What is Spinal Arthritis?Conditions
There are several types of spinal arthritis that affect the bones and joints of the spine. Spinal arthritis can develop anywhere along the spine, but most commonly affects the lumbar spine (lower back) and the cervical spine (neck) because of the amount of use and weight supported.
The most common type of spinal arthritis is osteoarthritis, which is also referred to as degenerative arthritis. Osteoarthritis is characterized by the deterioration of the cartilage that covers the spine’s facet joints, leading to bone spurs that can cause pain, stiffness, and other symptoms. Ankylosing spondylitis is another common form of arthritis of the spine, often affecting the hip and sacroiliac joints. Rheumatoid arthritis, which tends to affect the hands, hips, and knees, can also affect the facet joints in the spine and lead to a spinal condition called spondylolisthesis in which a vertebra slips forward over the vertebra below it.
Spinal arthritis can produce pain and inflammation, along with other chronic symptoms. Many people can manage the symptoms of spinal arthritis using a combination of nonsurgical treatments such as exercise and over-the-counter pain medication. Severe spinal arthritis symptoms that are not relieved with these may require surgery.
BPC has helped thousands of patients find relief from debilitating neck and back pain caused by arthritis and other spine conditions. If you’re ready to take the next step, give us a call at 1.844.201.1308 to learn more about our cutting-edge minimally invasive procedures.
Spinal Arthritis Causes and Risk Factors
The most common types of spinal arthritis are caused by the breakdown of cartilage over the spine’s facet joints that occur as we age. This deterioration can lead to other spinal conditions, such as bone spurs and stenosis, which is a narrowing of the spine.
Along with aging, the risk of developing arthritis of the spine is increased by the following:
- Being overweight – The more you weigh, the more stress you’re placing on your spine and the facet joints, which can cause the cartilage to breakdown faster.
- Your gender – Though anyone can develop arthritis of the spine, it is most common in post-menopausal women.
- Certain diseases – Diabetes, gout, and certain infections increase the risk of spinal arthritis.
- Family history – Your risk of spinal arthritis is higher if someone in your family has had osteoarthritis.
- Previous injury – Sustaining a spinal injury increases your risk of spinal arthritis.
- Repetitive movements – Occupations or activities that involve repetitive stress on the spine increases the risk of arthritis and other spine problems.
Spinal Arthritis Symptoms
The symptoms of spinal arthritis tend to be worse when you get up in the morning or after periods of inactivity. Neck or low back pain are the most common spinal arthritis symptoms and often the first symptoms experienced.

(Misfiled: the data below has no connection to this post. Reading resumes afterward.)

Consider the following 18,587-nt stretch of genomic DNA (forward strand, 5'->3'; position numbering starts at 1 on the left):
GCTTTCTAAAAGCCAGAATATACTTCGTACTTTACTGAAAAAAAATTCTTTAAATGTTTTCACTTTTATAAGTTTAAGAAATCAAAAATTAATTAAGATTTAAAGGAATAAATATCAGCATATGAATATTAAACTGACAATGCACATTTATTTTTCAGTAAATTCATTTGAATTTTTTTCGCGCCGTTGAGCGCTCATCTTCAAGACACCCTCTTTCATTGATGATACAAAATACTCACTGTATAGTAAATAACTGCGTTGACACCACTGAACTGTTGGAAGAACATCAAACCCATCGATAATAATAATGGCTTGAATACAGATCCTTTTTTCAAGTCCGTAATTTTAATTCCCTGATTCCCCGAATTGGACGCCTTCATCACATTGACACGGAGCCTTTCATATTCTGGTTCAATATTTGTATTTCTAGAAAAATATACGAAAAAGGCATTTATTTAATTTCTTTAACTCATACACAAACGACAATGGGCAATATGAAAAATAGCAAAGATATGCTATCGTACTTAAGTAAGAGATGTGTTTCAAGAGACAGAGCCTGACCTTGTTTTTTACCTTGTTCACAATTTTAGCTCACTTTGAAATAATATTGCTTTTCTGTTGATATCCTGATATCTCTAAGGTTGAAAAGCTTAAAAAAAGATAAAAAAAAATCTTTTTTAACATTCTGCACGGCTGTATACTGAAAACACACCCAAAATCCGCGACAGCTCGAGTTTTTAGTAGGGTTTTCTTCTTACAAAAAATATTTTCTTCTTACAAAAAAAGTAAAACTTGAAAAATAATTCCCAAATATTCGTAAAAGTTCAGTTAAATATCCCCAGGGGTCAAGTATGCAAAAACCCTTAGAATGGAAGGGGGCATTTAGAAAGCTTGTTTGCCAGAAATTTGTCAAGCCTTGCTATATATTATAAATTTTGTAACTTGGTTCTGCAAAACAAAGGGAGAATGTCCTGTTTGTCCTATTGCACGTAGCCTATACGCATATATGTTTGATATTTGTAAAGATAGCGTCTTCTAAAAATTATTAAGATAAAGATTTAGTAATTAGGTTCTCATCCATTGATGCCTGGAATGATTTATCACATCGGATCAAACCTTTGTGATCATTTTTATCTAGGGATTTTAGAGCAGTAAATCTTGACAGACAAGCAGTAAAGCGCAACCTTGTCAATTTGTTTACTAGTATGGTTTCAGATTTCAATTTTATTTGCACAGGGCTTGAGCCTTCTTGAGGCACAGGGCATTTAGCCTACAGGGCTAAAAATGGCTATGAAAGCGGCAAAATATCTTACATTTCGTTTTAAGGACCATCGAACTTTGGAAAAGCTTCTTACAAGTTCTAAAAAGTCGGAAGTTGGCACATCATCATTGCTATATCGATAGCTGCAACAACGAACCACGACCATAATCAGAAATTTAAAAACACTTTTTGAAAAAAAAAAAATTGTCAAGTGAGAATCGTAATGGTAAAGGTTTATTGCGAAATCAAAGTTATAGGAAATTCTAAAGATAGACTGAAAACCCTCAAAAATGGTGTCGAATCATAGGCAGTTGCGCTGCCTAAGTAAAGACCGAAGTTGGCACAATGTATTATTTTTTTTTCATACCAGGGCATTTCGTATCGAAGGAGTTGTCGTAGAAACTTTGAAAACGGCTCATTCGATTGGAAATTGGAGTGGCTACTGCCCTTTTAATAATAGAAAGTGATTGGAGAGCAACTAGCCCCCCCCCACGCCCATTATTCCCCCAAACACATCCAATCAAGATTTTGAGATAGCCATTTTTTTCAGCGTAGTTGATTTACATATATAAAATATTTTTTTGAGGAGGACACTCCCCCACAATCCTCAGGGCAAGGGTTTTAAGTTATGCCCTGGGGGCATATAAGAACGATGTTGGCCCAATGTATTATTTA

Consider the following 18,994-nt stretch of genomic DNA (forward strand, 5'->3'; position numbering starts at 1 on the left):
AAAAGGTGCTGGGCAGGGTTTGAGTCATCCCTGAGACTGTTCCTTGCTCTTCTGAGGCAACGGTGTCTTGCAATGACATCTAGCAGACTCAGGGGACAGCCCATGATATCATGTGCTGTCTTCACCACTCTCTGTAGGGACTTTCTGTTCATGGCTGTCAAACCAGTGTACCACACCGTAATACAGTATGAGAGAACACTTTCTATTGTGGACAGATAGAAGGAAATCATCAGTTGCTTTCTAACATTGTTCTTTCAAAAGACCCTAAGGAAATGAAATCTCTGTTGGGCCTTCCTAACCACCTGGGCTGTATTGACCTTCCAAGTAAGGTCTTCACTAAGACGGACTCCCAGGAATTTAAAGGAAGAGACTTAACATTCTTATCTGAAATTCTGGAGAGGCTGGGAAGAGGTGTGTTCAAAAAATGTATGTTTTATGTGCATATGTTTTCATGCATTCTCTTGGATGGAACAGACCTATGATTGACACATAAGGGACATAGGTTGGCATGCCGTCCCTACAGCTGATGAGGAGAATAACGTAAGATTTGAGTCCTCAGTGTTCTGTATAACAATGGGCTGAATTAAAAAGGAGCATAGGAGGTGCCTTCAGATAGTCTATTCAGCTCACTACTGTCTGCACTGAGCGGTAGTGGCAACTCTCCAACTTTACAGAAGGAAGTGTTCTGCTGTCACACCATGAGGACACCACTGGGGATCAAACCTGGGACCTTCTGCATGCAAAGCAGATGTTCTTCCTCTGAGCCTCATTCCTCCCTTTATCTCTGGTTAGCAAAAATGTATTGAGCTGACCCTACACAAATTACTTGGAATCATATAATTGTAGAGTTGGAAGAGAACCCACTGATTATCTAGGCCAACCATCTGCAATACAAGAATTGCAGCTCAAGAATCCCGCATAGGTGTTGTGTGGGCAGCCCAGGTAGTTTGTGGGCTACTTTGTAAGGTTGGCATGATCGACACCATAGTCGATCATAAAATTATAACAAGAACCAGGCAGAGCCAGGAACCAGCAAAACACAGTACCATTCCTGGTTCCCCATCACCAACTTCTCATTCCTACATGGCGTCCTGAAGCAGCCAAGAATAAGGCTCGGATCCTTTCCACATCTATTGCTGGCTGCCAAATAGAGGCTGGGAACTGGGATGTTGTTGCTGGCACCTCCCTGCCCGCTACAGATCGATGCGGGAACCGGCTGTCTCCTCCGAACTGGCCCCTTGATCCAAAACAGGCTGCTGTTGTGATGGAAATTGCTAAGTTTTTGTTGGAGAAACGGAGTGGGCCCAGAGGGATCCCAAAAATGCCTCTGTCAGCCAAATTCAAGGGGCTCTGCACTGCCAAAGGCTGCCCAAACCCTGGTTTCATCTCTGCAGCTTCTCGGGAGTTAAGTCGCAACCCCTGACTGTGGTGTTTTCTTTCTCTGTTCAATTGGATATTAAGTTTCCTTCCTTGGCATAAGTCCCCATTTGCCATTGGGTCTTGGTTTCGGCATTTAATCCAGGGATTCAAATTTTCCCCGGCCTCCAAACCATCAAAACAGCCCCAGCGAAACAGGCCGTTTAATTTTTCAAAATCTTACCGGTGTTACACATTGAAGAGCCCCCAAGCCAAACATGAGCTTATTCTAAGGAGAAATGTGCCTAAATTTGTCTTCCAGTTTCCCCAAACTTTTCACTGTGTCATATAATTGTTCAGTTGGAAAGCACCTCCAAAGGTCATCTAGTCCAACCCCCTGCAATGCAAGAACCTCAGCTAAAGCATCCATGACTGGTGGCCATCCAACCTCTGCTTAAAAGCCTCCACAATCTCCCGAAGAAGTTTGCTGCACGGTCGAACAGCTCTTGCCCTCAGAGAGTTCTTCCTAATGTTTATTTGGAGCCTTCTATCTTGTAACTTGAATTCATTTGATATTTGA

Other spinal arthritis symptoms include:
- Pain that is worse when standing for long periods
- Tenderness over the affected joints
- Decreased flexibility and range of motion
If bone spurs develop and press against the spinal cord or nerve you may also experience pain, tingling, numbness, and weakness that extends to the extremities.
Spinal Arthritis Treatment
A combination of conservative treatment for spinal arthritis is recommended to manage your symptoms for as long as possible. These include:
- Over-the-counter (OTC) medication – OTC pain medications, such as nonsteroidal anti-inflammatory drugs (NSAIDs), may relieve mild to moderate pain and inflammation.
- Heat and cold – Applying heat or cold may help with the pain and inflammation caused by spinal arthritis.
- Physical therapy and low-impact exercise – Exercise can help relieve stiffness and improve your range of motion. Low-impact exercise is recommended to protect the joints.
- Weight management – Getting to a healthy weight can relieve stress from your spine and joints.
- Prescription pain medication – Stronger pain medication, such as narcotics, may be prescribed for especially painful episodes. These are not recommended for long-term use because of side effects and their tendency to be habit-forming.
- Steroid injections – Corticosteroid medication injected directly into the facet joint for temporary relief of moderate to severe pain.
In severe spinal arthritis or when conservative treatment options fail to provide sufficient relief of your spinal arthritis symptoms, surgery should be considered. There are different surgical procedures that can be used in treatment for spinal arthritis, including minimally invasive outpatient procedures to remove bone spurs and decompress nerves. The options for the surgical treatment of spinal arthritis include:
Unlike traditional open spine surgery, minimally invasive spine surgery requires only a 1-inch incision and doesn’t disrupt the muscles or surrounding tissues. This results in a faster recovery with minimal scarring or bleeding.
BPC specializes in minimally invasive spine surgery to treat spinal arthritis and many other spine conditions. More than 30,000 patients have found relief from chronic neck and back pain with our state-of-the-art treatment. If you’re ready to take the next step, call 1.844.201.1308 so we can match you with one of our expert board-certified spine specialists who can provide the treatment you deserve.
Did you know?
over 87 million people suffer
from back pain
- Back Pain
- Neck Pain
- Annular Tear
- Arthritis of the Spine
- Bone Spurs
- Bulging Disc
- Degenerative Disc Disease
- Degenerative Joint Disease
- Foraminal Stenosis
- Herniated Disc
- Pinched Nerve
- Ruptured Disc
- Sacroiliac (SI) Joint Pain
- Slipped Disc
- Spinal Stenosis